Pat Rogan helped city destroy its slum housing shame
Councillor Eric Milligan hosted a special party at the City Chambers last Wednesday to mark Mr Rogan's milestone.
As the Labour chairman of the Housing Committee from 1962 to 1965, he initiated the drive to sweep away slum properties and to clear areas of prefabs to use the land for new houses.
Mr Rogan was born in West Richmond Street in 1919.
He quickly developed a political awareness, particularly concerning the conditions in which many families in Edinburgh were living.
Mr Rogan said: "Some of the things were just unbelievable – human faecal matter spilling out on to the pavement, perhaps a dozen families sharing a toilet. Landlords could no longer pay for repairs and they abandoned the property."
He added: "Edinburgh had, for too long, turned a blind eye to its housing conditions and there was a presumption in the council when I arrived that the slums would be tackled in the next 20 to 25 years.
"I would not accept that. The only purpose for my becoming a councillor was to rid the town of the slums."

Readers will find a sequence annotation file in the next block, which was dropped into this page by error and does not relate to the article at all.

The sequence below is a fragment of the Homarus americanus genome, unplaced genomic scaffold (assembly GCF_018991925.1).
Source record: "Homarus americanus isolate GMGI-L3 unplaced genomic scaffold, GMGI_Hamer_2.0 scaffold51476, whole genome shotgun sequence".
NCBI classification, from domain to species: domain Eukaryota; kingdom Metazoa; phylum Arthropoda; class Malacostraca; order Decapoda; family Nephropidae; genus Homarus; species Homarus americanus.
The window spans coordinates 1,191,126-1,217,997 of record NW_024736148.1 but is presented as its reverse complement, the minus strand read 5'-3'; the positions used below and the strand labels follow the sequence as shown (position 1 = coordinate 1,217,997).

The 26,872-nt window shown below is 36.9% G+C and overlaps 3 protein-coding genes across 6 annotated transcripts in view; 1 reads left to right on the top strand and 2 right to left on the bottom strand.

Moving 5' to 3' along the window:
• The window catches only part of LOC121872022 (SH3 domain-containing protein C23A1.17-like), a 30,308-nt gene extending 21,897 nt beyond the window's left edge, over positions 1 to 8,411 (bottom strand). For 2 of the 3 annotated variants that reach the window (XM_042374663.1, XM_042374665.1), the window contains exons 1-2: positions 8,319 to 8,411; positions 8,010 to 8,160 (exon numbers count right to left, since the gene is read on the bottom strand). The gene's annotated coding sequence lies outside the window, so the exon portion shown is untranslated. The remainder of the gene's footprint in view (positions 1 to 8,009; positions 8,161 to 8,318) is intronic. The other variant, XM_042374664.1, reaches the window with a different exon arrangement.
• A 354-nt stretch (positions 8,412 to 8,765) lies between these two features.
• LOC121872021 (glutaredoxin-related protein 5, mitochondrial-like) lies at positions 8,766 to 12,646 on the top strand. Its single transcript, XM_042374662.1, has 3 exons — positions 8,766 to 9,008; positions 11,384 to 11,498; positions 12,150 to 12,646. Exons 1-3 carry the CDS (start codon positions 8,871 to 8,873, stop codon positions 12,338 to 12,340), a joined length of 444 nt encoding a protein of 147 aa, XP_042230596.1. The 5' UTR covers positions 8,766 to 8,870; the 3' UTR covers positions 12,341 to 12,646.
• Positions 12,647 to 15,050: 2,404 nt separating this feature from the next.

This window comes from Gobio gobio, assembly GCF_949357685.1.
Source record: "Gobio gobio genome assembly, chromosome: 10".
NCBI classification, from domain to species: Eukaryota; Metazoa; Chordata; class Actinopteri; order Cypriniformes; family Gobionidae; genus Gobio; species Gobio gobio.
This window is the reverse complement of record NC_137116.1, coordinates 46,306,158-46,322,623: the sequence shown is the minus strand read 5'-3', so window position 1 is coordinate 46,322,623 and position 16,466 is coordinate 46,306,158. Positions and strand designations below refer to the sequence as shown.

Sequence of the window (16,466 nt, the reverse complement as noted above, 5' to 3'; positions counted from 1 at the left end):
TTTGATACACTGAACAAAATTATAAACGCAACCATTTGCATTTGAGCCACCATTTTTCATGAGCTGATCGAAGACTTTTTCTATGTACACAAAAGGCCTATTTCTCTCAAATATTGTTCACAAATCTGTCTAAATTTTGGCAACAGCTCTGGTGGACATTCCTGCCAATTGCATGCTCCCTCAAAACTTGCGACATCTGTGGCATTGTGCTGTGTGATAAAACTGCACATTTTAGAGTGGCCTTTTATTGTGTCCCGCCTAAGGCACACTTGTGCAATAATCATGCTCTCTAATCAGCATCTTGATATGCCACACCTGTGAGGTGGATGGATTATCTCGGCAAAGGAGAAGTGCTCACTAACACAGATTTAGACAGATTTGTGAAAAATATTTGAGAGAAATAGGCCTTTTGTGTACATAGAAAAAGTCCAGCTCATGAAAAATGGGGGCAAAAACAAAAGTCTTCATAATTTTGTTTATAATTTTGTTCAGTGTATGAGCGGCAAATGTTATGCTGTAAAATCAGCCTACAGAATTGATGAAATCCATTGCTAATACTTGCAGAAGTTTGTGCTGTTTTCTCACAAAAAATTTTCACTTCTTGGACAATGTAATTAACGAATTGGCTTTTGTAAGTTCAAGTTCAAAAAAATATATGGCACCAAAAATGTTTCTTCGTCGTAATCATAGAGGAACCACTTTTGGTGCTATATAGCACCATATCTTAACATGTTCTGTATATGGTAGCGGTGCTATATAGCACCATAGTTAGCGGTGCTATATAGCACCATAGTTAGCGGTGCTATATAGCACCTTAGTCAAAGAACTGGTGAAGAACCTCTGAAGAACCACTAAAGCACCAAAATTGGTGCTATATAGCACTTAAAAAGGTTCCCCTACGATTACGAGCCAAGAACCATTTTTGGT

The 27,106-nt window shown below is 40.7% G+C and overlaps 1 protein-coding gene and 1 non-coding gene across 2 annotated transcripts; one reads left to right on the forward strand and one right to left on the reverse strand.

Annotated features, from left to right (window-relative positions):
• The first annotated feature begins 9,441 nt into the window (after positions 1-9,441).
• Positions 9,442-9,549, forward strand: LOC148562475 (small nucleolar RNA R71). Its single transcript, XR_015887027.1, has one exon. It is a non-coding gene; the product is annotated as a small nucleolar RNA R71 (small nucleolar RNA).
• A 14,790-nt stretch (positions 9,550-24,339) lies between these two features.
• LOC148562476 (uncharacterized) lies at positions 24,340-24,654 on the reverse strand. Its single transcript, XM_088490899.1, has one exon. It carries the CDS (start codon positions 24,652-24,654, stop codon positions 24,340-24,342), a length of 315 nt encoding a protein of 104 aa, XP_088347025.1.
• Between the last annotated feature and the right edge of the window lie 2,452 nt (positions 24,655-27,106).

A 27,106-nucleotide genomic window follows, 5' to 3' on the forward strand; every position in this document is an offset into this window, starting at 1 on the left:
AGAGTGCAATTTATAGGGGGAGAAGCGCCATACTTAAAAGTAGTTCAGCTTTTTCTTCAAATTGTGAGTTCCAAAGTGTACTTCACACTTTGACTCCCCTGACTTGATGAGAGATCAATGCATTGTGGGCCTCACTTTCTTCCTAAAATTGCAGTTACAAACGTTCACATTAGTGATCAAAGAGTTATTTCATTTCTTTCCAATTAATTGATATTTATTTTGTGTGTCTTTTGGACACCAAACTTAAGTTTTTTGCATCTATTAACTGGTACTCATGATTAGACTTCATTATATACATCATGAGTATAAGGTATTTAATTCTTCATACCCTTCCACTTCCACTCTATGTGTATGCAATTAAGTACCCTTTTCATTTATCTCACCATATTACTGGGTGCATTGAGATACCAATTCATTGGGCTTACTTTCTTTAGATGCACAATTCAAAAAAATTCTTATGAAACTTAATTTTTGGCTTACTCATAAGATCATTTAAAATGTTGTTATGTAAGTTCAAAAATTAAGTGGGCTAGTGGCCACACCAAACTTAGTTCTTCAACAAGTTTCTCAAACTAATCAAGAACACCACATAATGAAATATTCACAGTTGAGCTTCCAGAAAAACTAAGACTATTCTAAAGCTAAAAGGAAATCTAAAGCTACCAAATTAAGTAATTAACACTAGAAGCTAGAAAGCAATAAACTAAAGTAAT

Mr Rogan said the collapse of the infamous Penny Tenement in Beaumont Place, St Leonards, in November 1959, "revealed how bad" the housing situation was.
He said: "The town clerk at the time, William Borland, took counsel's advice and we were told the Edinburgh Corporation would be liable if there were any deaths from collapsing buildings.
"Within a matter of months, 6000 slum properties were cleared."
During the General Election campaign in 1964, Mr Rogan showed Labour leader Harold Wilson the conditions in Freer Street at Fountainbridge and Jamaica Street in the New Town – some of the worst housing Mr Wilson said he had ever encountered in Britain.
Mr Rogan served for 20 years as councillor for the Holyrood ward, which was an amalgamation of the former Canongate and St Leonards wards.
Former Lord Provost councillor Eric Milligan and former councillors Phyllis Herriot, Alex Burton, Paul Nolan, Sandy Ross, Brian Fallon and Russell Imrie attended last week's party and praised Mr Rogan for his work.
Mr Milligan said: "He was the first Labour councillor to hold a position of real authority in the council. The reason they put him forward as housing chairman was that they needed someone with the energy and vision to tackle the need for slum clearance programmes, and that transformed lives for many working-class people."
Mr Rogan, who has been a resident at Murrayfield House for more than two years, also received a tour of the newly decorated City Chambers during the party.